Thinking Outside the (Tote) Box

This post is a discussion of creativity and a return to an earlier post about a do-it-yourself project for travelers – a sleep platform for the backseat of a car in case of emergency stops or for the person willing to sleep in a car occasionally instead of getting a hotel room. the sleep platform is better than sleeping on the seat but not as comfortable as a hotel room. It can save time however for the person traveling fast to be able to have a nap when needed to make a long car trip less a risk of drowsy driving. See this post for more tips about signs of drowsy driving and tips for staying awake or signs that it is time to pull over and nap in the front seat or on your handy sleep platform built on storage totes if you are me. (Traveling Shows the Beauty of Our Land and People)

Regarding creativity and “Thinking outside the box” – that doesn’t mean start from a blank page it means start with the box – start with the present known knowledge base. A box is a great invention and if you add a hinge then the lid is easier to use, add wheels and you have a wagon or a cart or a car. Even the blank page is a great start. That phrase dates back in time to school children who started with a blank slate each day. Paper was rare and so were books. The teacher would copy out sections from a book on the large chalkboard/slate on the wall and all the school children would copy it to their individual personal slates to memorize the text or practice the math or grammar exercise. The chalk would rub off when they carried the slate home in their lunch pail so the memorization of long passages of speeches or poetry was common. See works by Laura Ingalls Wilder for more information about slates and teaching in the 1800s. (biography/Laura Ingalls Wilder)

This website is not named for the phrase Think outside the box. It was named for a passage from the Tao Te Ching – start with the universe – start from traditional knowledge – start from square and transcend that, think beyond our limits and explore the great unknown. (Tao Te Ching, Verse 41)

For more information on thinking creatively and effectively working towards a better solution to difficult decisions rather than feeling forced to choose one of two less preferred choices I recommend the book Creating Great Choices: A Leader’s Guide to Integrative Thinking, by Jennifer Riel and Roger L. Martin (2017, HBR) (hbr.org/Creating Great Choices)

Do It Yourself, storage totes to sit on or use as an exercise bench or mini-couch, or to sleep on in the back seat of your car:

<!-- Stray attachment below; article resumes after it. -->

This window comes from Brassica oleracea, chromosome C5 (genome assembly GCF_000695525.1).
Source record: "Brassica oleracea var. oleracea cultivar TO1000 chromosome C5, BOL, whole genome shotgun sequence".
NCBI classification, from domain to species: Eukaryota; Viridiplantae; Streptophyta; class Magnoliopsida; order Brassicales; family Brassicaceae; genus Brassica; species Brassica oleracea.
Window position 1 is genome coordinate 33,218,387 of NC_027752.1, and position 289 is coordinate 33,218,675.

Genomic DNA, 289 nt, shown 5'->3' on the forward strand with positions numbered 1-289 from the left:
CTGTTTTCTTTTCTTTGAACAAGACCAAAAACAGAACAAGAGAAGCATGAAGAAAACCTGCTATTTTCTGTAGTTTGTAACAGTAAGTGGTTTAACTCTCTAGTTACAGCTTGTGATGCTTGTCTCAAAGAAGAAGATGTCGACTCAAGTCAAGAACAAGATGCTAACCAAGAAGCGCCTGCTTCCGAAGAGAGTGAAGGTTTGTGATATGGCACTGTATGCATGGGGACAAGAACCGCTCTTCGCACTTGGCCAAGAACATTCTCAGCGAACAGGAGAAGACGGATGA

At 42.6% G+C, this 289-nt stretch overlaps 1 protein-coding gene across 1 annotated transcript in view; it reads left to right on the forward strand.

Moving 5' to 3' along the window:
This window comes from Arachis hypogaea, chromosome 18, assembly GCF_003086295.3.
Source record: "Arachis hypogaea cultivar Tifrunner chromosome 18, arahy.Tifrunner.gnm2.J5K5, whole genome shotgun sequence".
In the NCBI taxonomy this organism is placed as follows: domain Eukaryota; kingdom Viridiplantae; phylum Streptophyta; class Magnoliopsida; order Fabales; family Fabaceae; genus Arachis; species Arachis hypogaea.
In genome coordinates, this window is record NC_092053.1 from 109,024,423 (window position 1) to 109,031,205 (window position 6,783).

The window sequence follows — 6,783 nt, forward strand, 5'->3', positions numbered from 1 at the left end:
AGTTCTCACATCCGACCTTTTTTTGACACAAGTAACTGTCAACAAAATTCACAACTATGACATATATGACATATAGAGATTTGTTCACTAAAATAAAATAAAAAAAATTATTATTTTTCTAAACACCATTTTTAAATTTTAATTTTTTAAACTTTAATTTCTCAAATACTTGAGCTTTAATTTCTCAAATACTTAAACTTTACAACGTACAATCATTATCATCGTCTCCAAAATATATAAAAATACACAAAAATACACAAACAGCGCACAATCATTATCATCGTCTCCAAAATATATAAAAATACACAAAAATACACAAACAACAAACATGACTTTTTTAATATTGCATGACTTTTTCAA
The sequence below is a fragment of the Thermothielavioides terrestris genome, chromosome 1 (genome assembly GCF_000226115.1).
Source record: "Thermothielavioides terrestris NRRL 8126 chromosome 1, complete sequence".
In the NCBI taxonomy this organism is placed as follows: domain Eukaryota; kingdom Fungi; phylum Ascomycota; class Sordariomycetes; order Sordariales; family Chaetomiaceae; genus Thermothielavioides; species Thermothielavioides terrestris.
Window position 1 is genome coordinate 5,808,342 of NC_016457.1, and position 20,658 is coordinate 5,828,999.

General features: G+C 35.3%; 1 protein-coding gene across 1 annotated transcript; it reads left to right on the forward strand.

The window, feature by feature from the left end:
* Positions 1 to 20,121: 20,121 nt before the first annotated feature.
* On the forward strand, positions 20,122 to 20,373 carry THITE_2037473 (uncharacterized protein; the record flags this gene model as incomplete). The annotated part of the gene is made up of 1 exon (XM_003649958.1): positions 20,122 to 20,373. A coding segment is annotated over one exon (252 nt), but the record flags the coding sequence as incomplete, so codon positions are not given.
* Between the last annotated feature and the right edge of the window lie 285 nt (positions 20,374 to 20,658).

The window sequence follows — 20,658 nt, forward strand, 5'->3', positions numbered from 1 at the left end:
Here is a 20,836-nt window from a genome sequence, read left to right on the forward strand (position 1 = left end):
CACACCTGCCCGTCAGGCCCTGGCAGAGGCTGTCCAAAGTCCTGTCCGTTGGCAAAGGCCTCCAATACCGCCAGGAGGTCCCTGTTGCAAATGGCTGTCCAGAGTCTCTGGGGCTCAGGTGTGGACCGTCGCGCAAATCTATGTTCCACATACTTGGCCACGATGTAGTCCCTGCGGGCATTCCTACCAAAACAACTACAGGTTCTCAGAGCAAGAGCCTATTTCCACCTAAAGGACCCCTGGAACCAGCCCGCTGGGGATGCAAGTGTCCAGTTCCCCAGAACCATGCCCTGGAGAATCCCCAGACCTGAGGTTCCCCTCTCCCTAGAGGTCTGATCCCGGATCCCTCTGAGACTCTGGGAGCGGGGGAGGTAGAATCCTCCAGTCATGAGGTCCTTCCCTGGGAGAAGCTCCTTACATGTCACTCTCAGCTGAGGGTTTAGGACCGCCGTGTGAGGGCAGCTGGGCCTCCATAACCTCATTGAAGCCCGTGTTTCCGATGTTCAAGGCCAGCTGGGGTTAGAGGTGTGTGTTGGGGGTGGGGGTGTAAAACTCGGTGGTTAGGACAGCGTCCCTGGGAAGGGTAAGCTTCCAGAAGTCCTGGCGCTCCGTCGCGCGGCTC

To make a padded top to a tote, make a paper pattern of the inner section of the lid and the full size of the total surface. Newspaper sheets taped together can make a sheet as large as you need for creating patterns – also handy for upholstery replacement or copying a favorite pair of pants.
Check how much material will be needed for all the pieces. this project required two additional camp mats. Enough of the second was left to make an additional layer to cover all three totes. The smallest tote was slightly shorter so it needed three layers to reach the height of the two larger totes.
Draw an outline of the pattern for easier cutting. I used a utility knife and cut through the two layers of the mat with two cuts. I used a scissors to trim any loose pieces. The camp mats have antimicrobial and quick drying features so I decided not to add an Duct Tape to the edges as anything that can hold water out can also hold water in. Allowing the edges to remain open allows them to be able to air dry more effectively.
Adhesive backed Velcro (TM) is available for garage tools that can hold up to ten pounds of pressure and is good to temperatures as low as zero degrees Fahrenheit. Using a measuring tape and marker to help position the sections I applied 3 or 4 inch sections of Velcro (TM) to the totes and sections of mat. The smallest tote was not flat so the pieces are lined up with the areas that were flat. The larger tote’s Velcro (TM) is at the corner because that is where the most pressure would be likely to occurring when sitting or laying on the pad.
The completed padded Totes, sitting on the mats I used for the car sleep platform. They are still full length and I use them as exercise mats when not traveling.
The project left one section of camp mat that nicely fits over the three totes with less excess. The surface is firm and doesn’t skid with the other mats underneath the totes. It is a good size to use as an exercise bench or as individual seats or as a mini couch surface. Standing on a Tote would be possibly too much weight for the lid. Sitting or laying down across the extended surface spreads out the weight more evenly.
When not in use the totes can all be stacked and are useful for storing things. The three exercise/camp mats can all be coiled into one column and secured with a belt or some other fastener. The mats have elastic bands that may be too small for the diameter but they could be combined into a longer elastic band for the purpose.

Disclaimer: Opinions are my own and the information is provided for educational purposes within the guidelines of fair use. While I am a Registered Dietitian this information is not intended to provide individual health guidance. Please see a health professional for individual health care purposes.

Thinking Outside the (Tote) Box by